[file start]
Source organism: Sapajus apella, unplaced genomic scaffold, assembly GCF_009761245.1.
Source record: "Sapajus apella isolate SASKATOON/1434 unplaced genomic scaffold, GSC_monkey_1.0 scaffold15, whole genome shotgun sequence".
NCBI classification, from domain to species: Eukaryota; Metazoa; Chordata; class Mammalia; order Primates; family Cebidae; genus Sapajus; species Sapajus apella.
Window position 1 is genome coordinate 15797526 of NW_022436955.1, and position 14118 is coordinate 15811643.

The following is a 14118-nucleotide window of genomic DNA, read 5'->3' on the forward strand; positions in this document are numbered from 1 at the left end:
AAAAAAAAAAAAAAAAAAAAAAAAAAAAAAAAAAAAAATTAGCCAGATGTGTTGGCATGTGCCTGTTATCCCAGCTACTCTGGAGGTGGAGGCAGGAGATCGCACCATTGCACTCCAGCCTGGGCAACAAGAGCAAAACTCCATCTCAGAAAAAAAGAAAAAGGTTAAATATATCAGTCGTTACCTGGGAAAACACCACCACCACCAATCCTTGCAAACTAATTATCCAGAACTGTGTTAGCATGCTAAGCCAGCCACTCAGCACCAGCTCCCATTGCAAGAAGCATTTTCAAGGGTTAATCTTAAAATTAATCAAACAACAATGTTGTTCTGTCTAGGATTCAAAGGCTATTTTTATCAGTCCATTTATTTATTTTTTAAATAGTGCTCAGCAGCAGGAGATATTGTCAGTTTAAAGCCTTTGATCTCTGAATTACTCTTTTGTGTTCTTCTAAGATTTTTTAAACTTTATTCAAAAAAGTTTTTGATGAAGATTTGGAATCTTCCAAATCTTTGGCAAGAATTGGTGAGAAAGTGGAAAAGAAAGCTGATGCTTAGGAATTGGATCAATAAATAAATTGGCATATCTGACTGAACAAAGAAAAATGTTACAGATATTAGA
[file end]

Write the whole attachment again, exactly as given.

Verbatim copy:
Source organism: Sapajus apella, unplaced genomic scaffold, assembly GCF_009761245.1.
Source record: "Sapajus apella isolate SASKATOON/1434 unplaced genomic scaffold, GSC_monkey_1.0 scaffold15, whole genome shotgun sequence".
NCBI classification, from domain to species: Eukaryota; Metazoa; Chordata; class Mammalia; order Primates; family Cebidae; genus Sapajus; species Sapajus apella.
Window position 1 is genome coordinate 15797526 of NW_022436955.1, and position 14118 is coordinate 15811643.

The following is a 14118-nucleotide window of genomic DNA, read 5'->3' on the forward strand; positions in this document are numbered from 1 at the left end:
AAAAAAAAAAAAAAAAAAAAAAAAAAAAAAAAAAAAAATTAGCCAGATGTGTTGGCATGTGCCTGTTATCCCAGCTACTCTGGAGGTGGAGGCAGGAGATCGCACCATTGCACTCCAGCCTGGGCAACAAGAGCAAAACTCCATCTCAGAAAAAAAGAAAAAGGTTAAATATATCAGTCGTTACCTGGGAAAACACCACCACCACCAATCCTTGCAAACTAATTATCCAGAACTGTGTTAGCATGCTAAGCCAGCCACTCAGCACCAGCTCCCATTGCAAGAAGCATTTTCAAGGGTTAATCTTAAAATTAATCAAACAACAATGTTGTTCTGTCTAGGATTCAAAGGCTATTTTTATCAGTCCATTTATTTATTTTTTAAATAGTGCTCAGCAGCAGGAGATATTGTCAGTTTAAAGCCTTTGATCTCTGAATTACTCTTTTGTGTTCTTCTAAGATTTTTTAAACTTTATTCAAAAAAGTTTTTGATGAAGATTTGGAATCTTCCAAATCTTTGGCAAGAATTGGTGAGAAAGTGGAAAAGAAAGCTGATGCTTAGGAATTGGATCAATAAATAAATTGGCATATCTGACTGAACAAAGAAAAATGTTACAGATATTAGA